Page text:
Also, the benefit of being able to have a flexible schedule is incredible. I can make doctor’s appointments, I can sleep in/stay up late, I can work the hours I’m most productive. I can work two 12-hour days and then take a full day off midweek if I want to.
What does a typical day working from home look like for you?
I’ll be a cliche and say there’s not really a “typical day,” but a lot of my routine tasks are the same. As an editor for Equally Wed, I’m in charge of our digital and social media. I’ll be making sure there’s no LGBTQ+ news we need to cover that day, going through our weddings/engagement/family submissions, editing submissions, working with freelancers I have commissioned, working on branded content campaigns- I recently did an exciting one with Bed Bath & Beyond- scheduling our Facebook/Instagram/Twitter/Pinterest posts, and fielding PR pitches. I also have a few ongoing roles; I write and do social media for Healthline, I work on social media and short story contests for We Need Diverse Books, and I work on web and social media for Womenade Boston.
Sometimes I’ll be working on one-off freelance projects as well. I just recently published in Quartz and TalkPoverty, and I’ve done two sensitivity reads for full-length manuscripts this year. I also worked on a series of 2019 Best Blog awards for Healthline, a few stories for HelloGiggles, and a few stories for Bustle, including a timely piece interviewing Jason Reynolds and Brendan Kiely. With timely stories like that, my typical day can become totally skewed; there have been times I’ve elected to work a little bit on a Sunday or after my “normal day” might end so that I can get in a draft that’s tied to a news or pop culture hook.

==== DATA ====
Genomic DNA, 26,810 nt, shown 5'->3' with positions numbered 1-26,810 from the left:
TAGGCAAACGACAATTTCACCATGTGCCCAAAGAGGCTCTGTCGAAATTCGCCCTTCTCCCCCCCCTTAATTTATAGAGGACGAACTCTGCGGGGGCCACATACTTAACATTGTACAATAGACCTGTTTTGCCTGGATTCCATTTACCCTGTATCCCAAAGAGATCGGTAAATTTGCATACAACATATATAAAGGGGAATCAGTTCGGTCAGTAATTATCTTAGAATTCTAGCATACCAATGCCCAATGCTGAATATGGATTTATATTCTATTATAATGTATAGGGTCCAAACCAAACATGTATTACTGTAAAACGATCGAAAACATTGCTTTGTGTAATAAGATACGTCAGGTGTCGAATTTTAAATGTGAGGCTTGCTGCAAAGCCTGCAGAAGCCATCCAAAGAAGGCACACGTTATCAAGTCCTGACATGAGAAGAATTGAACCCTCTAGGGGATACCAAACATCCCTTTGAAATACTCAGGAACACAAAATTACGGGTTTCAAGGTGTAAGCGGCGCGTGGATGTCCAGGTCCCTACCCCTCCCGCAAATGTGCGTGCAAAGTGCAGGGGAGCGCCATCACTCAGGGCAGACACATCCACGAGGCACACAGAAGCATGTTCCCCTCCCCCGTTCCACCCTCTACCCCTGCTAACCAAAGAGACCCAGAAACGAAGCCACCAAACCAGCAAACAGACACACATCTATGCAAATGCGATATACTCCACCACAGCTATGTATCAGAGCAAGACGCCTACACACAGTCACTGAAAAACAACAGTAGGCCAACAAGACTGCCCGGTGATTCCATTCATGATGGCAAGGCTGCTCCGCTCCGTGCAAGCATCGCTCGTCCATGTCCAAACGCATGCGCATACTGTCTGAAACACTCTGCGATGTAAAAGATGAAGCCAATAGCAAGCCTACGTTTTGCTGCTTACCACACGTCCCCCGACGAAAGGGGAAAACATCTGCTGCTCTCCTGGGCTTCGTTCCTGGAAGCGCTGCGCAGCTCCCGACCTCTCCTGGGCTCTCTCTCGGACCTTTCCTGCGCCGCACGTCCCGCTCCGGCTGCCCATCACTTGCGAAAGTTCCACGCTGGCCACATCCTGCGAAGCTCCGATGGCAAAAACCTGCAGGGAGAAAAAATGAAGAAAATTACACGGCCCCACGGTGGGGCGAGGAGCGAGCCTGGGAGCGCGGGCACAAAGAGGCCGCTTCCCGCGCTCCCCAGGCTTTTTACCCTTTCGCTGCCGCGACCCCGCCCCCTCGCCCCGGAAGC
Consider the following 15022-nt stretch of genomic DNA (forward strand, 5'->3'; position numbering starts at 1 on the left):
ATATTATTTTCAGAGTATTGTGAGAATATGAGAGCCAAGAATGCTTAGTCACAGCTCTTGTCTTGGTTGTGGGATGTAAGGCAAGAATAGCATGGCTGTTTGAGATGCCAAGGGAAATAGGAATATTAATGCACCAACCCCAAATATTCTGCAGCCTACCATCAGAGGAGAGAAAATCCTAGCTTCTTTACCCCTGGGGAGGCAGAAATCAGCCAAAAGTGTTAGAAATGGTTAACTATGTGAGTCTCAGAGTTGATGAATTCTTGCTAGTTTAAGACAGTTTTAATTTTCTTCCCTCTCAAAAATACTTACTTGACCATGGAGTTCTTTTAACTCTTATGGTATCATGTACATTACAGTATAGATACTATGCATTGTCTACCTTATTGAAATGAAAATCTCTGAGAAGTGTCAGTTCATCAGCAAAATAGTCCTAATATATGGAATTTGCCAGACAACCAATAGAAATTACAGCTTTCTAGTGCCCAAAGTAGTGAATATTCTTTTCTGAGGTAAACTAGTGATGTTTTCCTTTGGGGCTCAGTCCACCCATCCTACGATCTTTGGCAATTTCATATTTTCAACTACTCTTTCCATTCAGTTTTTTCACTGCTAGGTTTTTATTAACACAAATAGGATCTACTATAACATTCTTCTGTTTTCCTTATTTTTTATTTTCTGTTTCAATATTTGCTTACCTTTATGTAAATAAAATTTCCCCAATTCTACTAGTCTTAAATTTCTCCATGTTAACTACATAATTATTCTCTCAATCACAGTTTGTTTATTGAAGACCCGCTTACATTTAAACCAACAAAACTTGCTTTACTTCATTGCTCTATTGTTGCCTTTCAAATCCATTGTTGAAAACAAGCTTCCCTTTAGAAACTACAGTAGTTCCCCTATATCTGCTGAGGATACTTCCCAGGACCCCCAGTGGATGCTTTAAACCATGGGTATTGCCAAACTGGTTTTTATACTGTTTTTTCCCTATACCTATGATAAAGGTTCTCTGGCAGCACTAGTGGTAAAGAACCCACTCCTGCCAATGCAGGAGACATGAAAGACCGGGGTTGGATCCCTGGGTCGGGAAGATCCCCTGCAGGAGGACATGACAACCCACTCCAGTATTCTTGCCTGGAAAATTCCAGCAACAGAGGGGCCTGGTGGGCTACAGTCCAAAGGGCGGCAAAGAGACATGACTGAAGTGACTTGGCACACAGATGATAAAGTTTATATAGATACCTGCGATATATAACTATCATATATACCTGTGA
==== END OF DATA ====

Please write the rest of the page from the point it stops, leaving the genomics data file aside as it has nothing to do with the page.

What are the benefits of working from home as opposed to a nine-to-five office schedule in your opinion?
I feel like I said a lot of this above, but it’s truly the ability to cater your work environment to you. My home office is quiet, but I have space where I can get up and have a 15-minute dance party if I have a sudden burst of energy (and I often do because I’m really excited about my work). I can eat meals whenever I want, which is huge for me because I’m on a specific meal plan to help me manage my EDS.
I was always told it’s not good etiquette to eat seafood in an office, and seafood is my primary source of protein. It made heating up meals in common areas awkward because I still brought in salmon and tuna regularly. I also eat small meals and snacks during the day instead of three larger meals; that I can just eat whatever foods I want whenever I want, has made a huge impact on how I feel. It’s so difficult to transport food to an office that I used to end up eating the same three or four frozen meals a lot or spending a ton of money on buying food near the office.